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The Bonn Conference and Why Women's Voices Must be Heard

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AFGHAN WOMAN
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The Afghan Conference that begins today in Bonn could prove to be crucial for the future of women in Afghanistan.

Yet there are very few women among the 900 delegates taking part in the talks that mark the anniversary of the 2001 Bonn Conference, when Hamid Karzai was appointed president of Afghanistan and expectations were high about women's futures.

10 years later, Afghan women can only wait anxiously for the outcome of the Bonn Conference, knowing that only one representative of Afghanistan's human rights and civil society groups will be taking part in the discussions that have been boycotted by Pakistan and the Taliban.

"Everyone in Afghanistan is anxious for news, listening to the radio to find out what is going on," says Sweeta Noori, Afghanistan country director for Women for Women International. "Women are really concerned that all the gains they have made in the last 10 years will go back and for them there will not be any hope for their future if the fundamental Taliban took the power back."

During her visit to London last week Noori took part in meeting with Alistair Burt, minister for the Middle East and south Asia, where he was urged to ensure women's voices were heard during the talks and also ensure women's interests in Afghanistan were safeguarded in two ways: by ensuring that all international aid reaches women and was "not going into the pockets of corrupt individuals" and that the international community closely observes negotiations and communication between the government and the Taliban.

Having lived through war and been a refugee three times, Sweeta Noori, who was born in 1973, has firsthand experience of how Afghan women's lives and fortunes are affected by political turmoil and conflict.

Her work has also driven home the importance of education, which has begun to be more available to girls in recent years:

"When women come for the first time to our programme and we ask them how they feel about themselves, they say 'we are disabled, we are blind' not physically, but they think that they are because they are illiterate and don't know any skills."

Over 33,000 women have graduated in Women for Women International's Afghan programme since 2002. All women receive vocational training and are taught about their rights and the role they can play in their families and communities.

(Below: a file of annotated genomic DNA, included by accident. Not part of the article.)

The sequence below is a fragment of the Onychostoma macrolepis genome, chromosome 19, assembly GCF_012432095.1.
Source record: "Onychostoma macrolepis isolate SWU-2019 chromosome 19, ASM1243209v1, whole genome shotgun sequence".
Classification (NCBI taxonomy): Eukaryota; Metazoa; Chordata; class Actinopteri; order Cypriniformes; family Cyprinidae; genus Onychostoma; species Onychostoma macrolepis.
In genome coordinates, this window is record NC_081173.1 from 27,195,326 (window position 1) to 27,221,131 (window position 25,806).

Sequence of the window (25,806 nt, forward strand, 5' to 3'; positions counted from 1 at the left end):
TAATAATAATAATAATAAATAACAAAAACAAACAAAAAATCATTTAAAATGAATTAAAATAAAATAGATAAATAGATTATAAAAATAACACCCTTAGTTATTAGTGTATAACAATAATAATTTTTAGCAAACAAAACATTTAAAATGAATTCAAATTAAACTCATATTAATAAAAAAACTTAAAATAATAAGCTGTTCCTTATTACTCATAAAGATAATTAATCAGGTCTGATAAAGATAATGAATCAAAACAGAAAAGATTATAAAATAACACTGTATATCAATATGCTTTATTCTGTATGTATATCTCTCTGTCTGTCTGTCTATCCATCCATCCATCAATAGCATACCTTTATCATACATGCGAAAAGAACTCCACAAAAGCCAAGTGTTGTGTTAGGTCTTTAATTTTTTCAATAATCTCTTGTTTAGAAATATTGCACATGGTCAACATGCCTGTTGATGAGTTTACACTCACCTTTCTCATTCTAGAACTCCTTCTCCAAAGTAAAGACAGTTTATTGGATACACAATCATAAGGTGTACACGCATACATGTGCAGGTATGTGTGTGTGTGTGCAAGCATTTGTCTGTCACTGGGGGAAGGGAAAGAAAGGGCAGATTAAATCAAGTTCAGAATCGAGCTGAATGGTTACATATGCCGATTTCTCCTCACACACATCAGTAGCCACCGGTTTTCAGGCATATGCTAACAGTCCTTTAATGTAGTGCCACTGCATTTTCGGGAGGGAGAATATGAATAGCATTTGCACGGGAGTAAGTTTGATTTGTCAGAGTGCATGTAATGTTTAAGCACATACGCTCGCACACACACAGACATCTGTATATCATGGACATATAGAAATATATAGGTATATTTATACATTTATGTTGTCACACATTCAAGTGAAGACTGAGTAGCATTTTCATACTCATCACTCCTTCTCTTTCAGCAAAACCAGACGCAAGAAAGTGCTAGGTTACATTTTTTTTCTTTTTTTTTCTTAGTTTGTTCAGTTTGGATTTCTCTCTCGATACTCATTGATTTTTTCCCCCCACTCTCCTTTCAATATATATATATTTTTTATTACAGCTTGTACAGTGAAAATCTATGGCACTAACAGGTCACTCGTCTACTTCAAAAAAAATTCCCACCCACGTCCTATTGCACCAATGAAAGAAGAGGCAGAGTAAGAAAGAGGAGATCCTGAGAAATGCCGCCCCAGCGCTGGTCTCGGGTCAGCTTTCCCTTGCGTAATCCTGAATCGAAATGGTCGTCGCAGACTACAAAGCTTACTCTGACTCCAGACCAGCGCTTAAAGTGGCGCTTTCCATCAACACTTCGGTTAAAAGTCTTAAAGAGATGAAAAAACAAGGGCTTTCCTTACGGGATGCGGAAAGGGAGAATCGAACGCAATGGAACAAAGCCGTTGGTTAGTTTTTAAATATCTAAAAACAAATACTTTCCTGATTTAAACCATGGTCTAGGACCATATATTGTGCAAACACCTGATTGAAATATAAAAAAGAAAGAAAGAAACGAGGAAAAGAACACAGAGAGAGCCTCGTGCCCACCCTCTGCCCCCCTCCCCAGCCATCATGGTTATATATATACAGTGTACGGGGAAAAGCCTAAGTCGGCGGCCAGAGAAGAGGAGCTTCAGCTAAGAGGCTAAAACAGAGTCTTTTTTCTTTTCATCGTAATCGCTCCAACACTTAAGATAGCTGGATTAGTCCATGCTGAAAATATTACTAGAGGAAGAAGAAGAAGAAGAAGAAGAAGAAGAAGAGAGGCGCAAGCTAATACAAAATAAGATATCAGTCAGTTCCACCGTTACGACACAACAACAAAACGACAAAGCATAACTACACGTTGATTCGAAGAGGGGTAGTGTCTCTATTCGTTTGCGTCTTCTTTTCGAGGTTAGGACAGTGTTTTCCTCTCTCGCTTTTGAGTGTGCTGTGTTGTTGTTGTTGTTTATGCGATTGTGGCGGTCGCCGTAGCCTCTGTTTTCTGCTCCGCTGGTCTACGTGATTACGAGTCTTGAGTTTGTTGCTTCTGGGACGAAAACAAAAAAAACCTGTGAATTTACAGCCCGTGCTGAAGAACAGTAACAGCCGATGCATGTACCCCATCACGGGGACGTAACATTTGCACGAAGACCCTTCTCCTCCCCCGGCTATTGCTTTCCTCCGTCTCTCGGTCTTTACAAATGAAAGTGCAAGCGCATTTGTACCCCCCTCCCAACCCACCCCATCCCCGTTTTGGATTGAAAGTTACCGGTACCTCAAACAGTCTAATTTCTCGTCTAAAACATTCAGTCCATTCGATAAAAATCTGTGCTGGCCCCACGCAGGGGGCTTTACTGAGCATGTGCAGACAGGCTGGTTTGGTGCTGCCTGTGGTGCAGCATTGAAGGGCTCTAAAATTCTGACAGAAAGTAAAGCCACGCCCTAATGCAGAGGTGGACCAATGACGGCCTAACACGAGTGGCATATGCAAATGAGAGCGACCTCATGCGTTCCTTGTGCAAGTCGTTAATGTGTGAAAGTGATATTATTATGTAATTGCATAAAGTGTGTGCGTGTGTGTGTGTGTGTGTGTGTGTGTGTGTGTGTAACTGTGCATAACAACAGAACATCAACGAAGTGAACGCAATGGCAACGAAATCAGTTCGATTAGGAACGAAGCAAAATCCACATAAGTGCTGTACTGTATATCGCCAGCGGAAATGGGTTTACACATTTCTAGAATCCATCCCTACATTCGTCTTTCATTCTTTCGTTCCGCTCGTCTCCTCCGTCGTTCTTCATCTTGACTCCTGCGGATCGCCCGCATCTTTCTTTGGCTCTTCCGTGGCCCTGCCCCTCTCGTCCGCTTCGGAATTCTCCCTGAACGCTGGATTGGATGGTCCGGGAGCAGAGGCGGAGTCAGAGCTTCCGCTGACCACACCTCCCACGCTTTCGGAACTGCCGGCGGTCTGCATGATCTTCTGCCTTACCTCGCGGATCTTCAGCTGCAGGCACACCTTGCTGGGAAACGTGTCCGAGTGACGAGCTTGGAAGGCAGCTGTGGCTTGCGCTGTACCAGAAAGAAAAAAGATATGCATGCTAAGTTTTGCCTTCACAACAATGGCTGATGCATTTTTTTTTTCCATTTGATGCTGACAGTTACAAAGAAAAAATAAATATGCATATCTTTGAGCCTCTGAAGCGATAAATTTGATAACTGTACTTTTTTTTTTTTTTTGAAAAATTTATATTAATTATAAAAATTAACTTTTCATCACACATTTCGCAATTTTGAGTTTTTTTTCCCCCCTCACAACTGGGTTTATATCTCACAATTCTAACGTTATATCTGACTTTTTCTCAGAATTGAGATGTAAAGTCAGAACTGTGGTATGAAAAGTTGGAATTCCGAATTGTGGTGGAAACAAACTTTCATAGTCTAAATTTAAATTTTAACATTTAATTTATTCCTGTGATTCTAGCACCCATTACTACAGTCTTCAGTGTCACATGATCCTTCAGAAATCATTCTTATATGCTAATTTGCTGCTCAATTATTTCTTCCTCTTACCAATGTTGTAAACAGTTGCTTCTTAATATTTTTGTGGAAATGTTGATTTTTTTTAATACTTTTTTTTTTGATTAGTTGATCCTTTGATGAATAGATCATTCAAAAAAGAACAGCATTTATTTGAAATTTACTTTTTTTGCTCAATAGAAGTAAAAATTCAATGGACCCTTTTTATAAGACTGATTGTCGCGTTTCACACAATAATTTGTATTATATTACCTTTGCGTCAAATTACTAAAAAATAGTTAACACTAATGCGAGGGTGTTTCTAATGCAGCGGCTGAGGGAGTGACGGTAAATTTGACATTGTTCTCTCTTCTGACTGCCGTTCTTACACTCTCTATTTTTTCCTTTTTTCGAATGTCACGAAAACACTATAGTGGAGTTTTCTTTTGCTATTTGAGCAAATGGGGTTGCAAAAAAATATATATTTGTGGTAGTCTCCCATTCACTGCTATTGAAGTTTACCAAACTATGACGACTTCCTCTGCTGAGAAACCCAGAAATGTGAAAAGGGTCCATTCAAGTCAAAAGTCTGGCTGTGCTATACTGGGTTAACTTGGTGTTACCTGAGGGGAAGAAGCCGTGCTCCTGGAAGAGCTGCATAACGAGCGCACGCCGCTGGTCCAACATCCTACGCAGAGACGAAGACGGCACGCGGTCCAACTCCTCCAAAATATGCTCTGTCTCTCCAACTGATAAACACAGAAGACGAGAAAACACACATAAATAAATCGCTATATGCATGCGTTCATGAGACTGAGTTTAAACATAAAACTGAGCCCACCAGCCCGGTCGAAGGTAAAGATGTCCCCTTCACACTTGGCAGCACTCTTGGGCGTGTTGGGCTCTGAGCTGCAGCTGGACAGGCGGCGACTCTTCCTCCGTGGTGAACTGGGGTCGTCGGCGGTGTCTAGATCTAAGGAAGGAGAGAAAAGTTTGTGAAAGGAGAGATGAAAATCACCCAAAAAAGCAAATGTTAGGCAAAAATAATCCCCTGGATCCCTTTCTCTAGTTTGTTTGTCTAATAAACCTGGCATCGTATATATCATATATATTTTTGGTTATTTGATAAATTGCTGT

The success stories Noori tells reflect the principles of the original programme set up by the organisation's founder, Zainab Salbi in Bosnia in the wake of the war, of moving women from the status of victim to survivor to strong citizen.

Some of those success stories include Zarghoona who endured more than 18 years of abuse after she was given away by her father aged six to marry an eight-year-old boy to resolve a dispute.

But six years after joining the year-long Women for Women International programme where she learnt handicrafts she has gone on to use her skills and run a successful business employing 500 people.

Another woman, Shopaire, was rejected by her community in Wardak province but went on to run a bakery there. The extent to which she had gained the respect of her community was demonstrated by their decision to name the business after her when she was killed in a car accident.

"This shows how an individual woman can bring about change - that a community that had once decided to kick her out decided to do this," says Noori, adding that she has seen positive changes among men as they realise how important it is that their wives, daughters and sisters can contribute to the family's economic status:

"They watch us and after three months, when they see the positive changes that occur within their families, they become our supporters."

Women for Women International has further challenged traditional attitudes towards women in Afghanistan by setting up a training programme for male leaders: over 1,200 men, including 400 Imams, have taken part.

The prospect of the Taliban regaining power is already beginning to cast a shadow over women's lives, however.

"Sometimes we have received some threats, there were some rumours that the Taliban was around, and wanting to stop us," says Noori, adding that for now, at least, she has confidence that the leaders of the communities they work in will protect them.

"Of course there are risks but it's important to realise that in Afghanistan, if you have the support of a community they will protect you and we hope that will help us to keep running our programme."

But Noori knows that so much of what happens in the future hinges on whether Afghan leaders are prepared to sacrifice women's rights in the search for a peace deal. Again, she stresses how vital it is that the international community ensures that women's concerns are not only listened to but are reflected in the decisions made at the Bonn Conference:

"The important thing is that the words don't remain on paper, that they should be implemented. It should be very practical, as this is the only way we can secure Afghanistan," says Noori. "If everything goes wrong, it's not only an Afghanistan matter, it's a world matter, so if the international community wants to see a safe world, save Afghanistan."

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